Before Sweet Caroline There Was Tessie
Long before the Red Sox nation began serenading the home team with "Sweet Caroline," it was the Red Sox Rooters, first known as the Royal Rooters, who incessantly sang out the Broadway number "Tessie" to stir the hearts of the local nine and distract their rivals.
Tessie and the Rooters made their presence felt during the inaugural 1903 World series when the Sox defeated Honus Wagner's Pittsburgh Pirates.
Pirate outfielder Tommy Leach remembered the song's maddening effect: "Tessie, you make me feel so badly / Why don't you turn around / Tessie, you know I love you madly / Babe, my heart weights about a pound . . . "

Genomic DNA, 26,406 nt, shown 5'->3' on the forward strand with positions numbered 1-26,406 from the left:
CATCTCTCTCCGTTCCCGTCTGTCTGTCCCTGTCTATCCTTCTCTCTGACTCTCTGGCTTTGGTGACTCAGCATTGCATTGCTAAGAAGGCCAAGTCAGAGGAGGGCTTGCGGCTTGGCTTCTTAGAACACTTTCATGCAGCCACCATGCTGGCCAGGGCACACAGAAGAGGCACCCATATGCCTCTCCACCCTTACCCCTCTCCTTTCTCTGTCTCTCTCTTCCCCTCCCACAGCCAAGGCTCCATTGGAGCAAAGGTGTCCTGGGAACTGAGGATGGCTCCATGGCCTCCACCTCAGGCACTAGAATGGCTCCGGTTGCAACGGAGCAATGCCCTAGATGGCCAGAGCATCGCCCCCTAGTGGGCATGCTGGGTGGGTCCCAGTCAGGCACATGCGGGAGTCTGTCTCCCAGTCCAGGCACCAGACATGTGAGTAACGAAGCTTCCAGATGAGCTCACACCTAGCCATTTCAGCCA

Only instead of singing 'Tessie, you know I love you madly,' they'd sing special lyrics to each of the Red Sox players: like 'Jimmy [Collins, third base], you know I love you madly.'
And for the Pirates they'd change it a little. Like when Honus Wagner came up to bat they'd sing: 'Honus, why do you hit so badly / Take a back seat and sit down / Honus, at bat you look so sadly / Hey, why don't you get out of town.' Sort of got on your nerve after a while. And before we knew what happened, we'd lost the World Series."
The Red Sox Rooters disbanded in 1918, the year the Sox won the World Series and ushered in an 86-year wold championship drought.